A federal issue

Federal inaction on illegal immigration is encouraging states to strike out in various directions to try to address this problem on their own.

There appears to be pretty broad consensus in the United States that additional steps are needed to regulate immigration, particularly illegal immigration by our neighbors to the south.

Unfortunately, there is almost no consensus on what those additional steps should be. Whatever that action is, however, it should be a federal policy that is consistent across all of the states.

Frustrated with the lack of federal action on immigration, many states are attempting to tackle the issue on their own. The result of state-by-state action is almost certain to be a mishmash of laws that is difficult to monitor and enforce.

A story in Friday’s Journal-World, for instance, gave a preview of the immigration debate that could occur in the next session of the Kansas Legislature. State Sen. Brenda Landwehr, of Wichita, said she plans to introduce a package of bills on illegal immigration. The measures would impose fines and revoke licenses for businesses that knowingly employ illegal immigrants. Landwehr also would deny public health benefits to illegal immigrants except in a medical emergency and may seek to revoke a law that allows some illegal immigrant students to pay resident tuition at Kansas universities.

On the other hand, Senate President Steve Morris is urging caution on immigration legislation. Morris, who will be able to exert significant control over the progress of such legislation through the Senate, is mindful of the western Kansas constituency he represents and the labor that area needs to run meat packing and other industries. Morris said he would oppose, for instance, any measure that would punish employers who hire illegal immigrants because of the difficulty employers have in verifying someone’s legal status. The same problems, it seems, also would apply to trying to verify someone’s status before giving them health care.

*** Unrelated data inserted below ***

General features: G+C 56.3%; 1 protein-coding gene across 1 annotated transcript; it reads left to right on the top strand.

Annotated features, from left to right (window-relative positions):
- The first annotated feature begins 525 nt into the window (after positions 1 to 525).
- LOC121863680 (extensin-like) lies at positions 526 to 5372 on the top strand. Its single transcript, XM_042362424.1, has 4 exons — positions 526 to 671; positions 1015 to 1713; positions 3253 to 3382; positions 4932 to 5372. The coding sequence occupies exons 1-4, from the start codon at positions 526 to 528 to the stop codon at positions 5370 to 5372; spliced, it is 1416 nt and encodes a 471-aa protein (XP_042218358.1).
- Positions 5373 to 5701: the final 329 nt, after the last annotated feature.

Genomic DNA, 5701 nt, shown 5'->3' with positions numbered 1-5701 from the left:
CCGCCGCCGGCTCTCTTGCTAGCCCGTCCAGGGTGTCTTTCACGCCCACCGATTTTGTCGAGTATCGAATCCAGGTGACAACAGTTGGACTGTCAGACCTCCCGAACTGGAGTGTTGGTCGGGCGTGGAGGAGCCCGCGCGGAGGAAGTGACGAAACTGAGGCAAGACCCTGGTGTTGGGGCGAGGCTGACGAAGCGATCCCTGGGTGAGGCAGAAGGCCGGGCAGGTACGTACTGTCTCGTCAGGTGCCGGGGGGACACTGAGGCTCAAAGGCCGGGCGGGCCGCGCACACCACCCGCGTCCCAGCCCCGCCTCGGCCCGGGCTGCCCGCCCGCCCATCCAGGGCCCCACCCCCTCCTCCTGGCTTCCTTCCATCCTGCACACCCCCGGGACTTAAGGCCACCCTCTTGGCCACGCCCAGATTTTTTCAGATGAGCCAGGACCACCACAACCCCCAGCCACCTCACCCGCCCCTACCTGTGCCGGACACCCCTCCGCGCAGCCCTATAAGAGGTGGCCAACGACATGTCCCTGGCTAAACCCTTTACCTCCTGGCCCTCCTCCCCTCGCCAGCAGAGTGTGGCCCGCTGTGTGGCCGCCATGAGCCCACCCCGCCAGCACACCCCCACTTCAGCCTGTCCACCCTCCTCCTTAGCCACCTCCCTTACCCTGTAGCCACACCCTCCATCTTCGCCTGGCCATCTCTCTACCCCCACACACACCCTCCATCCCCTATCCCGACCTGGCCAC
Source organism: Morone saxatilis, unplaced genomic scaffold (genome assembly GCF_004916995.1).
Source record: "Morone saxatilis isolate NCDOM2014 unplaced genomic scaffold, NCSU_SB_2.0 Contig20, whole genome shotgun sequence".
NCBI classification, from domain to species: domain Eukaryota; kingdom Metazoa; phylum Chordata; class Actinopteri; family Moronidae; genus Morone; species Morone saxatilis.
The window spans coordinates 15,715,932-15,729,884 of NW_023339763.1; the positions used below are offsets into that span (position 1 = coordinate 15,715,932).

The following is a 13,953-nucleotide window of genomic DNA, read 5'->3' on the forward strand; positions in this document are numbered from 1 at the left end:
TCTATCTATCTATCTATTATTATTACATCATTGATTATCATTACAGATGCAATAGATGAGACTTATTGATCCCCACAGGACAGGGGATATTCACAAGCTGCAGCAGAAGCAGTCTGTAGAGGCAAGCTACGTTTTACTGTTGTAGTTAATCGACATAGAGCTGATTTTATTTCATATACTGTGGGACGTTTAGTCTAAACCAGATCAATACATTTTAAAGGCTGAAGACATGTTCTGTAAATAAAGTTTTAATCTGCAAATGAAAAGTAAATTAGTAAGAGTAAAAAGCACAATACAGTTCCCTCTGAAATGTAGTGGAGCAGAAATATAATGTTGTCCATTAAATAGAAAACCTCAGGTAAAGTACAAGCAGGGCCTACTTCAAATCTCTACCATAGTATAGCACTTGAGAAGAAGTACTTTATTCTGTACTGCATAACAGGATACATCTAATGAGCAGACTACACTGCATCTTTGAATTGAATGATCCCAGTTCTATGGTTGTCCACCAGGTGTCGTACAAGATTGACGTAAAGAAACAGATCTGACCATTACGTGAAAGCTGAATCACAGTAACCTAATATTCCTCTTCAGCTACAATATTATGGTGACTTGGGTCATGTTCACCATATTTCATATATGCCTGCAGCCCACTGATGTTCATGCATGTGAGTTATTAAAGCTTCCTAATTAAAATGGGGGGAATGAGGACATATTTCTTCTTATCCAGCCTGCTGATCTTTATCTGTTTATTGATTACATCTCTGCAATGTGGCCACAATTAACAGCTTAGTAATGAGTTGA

Landwehr said her proposals are similar to new laws in Oklahoma. If Kansas doesn’t match Oklahoma’s effort, she said, it could see increased pressure from illegal immigrants pushed out of Oklahoma. Kansas certainly isn’t the only state with legislators who fear being left behind to bear an unfair burden from illegal immigration.

The proposals outlined by a few presidential candidates include such measures as building a fence along the Mexican border, sending all illegal immigrants home before allowing some back in and various penalties for businesses with illegal employees. While there seems to be little question that the United States must do more to control its borders and existing laws must be enforced, this is an issue that should be approached with common sense and at least a little compassion for people who are seeking a better life in this country.

Whatever action is taken, immigration policy must be established by the federal government, rather than state by state.